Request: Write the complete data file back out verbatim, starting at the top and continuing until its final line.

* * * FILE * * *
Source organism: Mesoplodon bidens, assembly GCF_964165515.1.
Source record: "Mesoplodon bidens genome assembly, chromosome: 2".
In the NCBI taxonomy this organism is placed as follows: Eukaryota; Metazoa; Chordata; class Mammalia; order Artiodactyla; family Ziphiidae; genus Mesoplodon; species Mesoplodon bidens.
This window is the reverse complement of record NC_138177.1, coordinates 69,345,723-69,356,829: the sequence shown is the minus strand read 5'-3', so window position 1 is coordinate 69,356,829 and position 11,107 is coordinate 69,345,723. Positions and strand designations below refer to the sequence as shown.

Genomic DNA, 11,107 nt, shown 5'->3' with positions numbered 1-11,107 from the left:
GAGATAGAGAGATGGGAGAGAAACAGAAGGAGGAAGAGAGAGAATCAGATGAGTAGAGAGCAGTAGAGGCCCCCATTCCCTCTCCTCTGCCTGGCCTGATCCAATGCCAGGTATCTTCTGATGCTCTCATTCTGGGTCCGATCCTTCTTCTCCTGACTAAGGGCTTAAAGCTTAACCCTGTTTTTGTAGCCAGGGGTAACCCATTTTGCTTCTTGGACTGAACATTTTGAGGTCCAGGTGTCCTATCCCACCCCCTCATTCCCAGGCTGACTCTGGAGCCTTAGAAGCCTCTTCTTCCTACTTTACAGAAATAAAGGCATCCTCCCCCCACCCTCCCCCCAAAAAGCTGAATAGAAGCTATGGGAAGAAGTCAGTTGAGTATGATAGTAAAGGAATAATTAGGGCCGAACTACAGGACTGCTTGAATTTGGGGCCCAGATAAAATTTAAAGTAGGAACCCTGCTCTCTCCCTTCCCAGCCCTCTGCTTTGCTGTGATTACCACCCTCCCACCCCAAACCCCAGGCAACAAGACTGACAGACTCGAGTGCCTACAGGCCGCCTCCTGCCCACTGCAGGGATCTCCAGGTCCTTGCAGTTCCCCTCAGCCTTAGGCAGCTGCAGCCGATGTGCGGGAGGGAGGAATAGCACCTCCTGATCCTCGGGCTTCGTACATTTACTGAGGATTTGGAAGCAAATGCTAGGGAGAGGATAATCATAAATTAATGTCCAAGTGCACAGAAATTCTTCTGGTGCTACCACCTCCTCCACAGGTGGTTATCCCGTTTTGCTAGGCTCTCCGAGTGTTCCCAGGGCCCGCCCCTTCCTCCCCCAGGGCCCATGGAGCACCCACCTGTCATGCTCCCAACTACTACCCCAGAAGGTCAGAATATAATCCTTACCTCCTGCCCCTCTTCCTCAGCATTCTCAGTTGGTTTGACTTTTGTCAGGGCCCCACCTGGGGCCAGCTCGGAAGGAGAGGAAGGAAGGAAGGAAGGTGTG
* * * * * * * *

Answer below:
Source organism: Mesoplodon bidens, assembly GCF_964165515.1.
Source record: "Mesoplodon bidens genome assembly, chromosome: 2".
In the NCBI taxonomy this organism is placed as follows: Eukaryota; Metazoa; Chordata; class Mammalia; order Artiodactyla; family Ziphiidae; genus Mesoplodon; species Mesoplodon bidens.
This window is the reverse complement of record NC_138177.1, coordinates 69,345,723-69,356,829: the sequence shown is the minus strand read 5'-3', so window position 1 is coordinate 69,356,829 and position 11,107 is coordinate 69,345,723. Positions and strand designations below refer to the sequence as shown.

Genomic DNA, 11,107 nt, shown 5'->3' with positions numbered 1-11,107 from the left:
GAGATAGAGAGATGGGAGAGAAACAGAAGGAGGAAGAGAGAGAATCAGATGAGTAGAGAGCAGTAGAGGCCCCCATTCCCTCTCCTCTGCCTGGCCTGATCCAATGCCAGGTATCTTCTGATGCTCTCATTCTGGGTCCGATCCTTCTTCTCCTGACTAAGGGCTTAAAGCTTAACCCTGTTTTTGTAGCCAGGGGTAACCCATTTTGCTTCTTGGACTGAACATTTTGAGGTCCAGGTGTCCTATCCCACCCCCTCATTCCCAGGCTGACTCTGGAGCCTTAGAAGCCTCTTCTTCCTACTTTACAGAAATAAAGGCATCCTCCCCCCACCCTCCCCCCAAAAAGCTGAATAGAAGCTATGGGAAGAAGTCAGTTGAGTATGATAGTAAAGGAATAATTAGGGCCGAACTACAGGACTGCTTGAATTTGGGGCCCAGATAAAATTTAAAGTAGGAACCCTGCTCTCTCCCTTCCCAGCCCTCTGCTTTGCTGTGATTACCACCCTCCCACCCCAAACCCCAGGCAACAAGACTGACAGACTCGAGTGCCTACAGGCCGCCTCCTGCCCACTGCAGGGATCTCCAGGTCCTTGCAGTTCCCCTCAGCCTTAGGCAGCTGCAGCCGATGTGCGGGAGGGAGGAATAGCACCTCCTGATCCTCGGGCTTCGTACATTTACTGAGGATTTGGAAGCAAATGCTAGGGAGAGGATAATCATAAATTAATGTCCAAGTGCACAGAAATTCTTCTGGTGCTACCACCTCCTCCACAGGTGGTTATCCCGTTTTGCTAGGCTCTCCGAGTGTTCCCAGGGCCCGCCCCTTCCTCCCCCAGGGCCCATGGAGCACCCACCTGTCATGCTCCCAACTACTACCCCAGAAGGTCAGAATATAATCCTTACCTCCTGCCCCTCTTCCTCAGCATTCTCAGTTGGTTTGACTTTTGTCAGGGCCCCACCTGGGGCCAGCTCGGAAGGAGAGGAAGGAAGGAAGGAAGGTGTG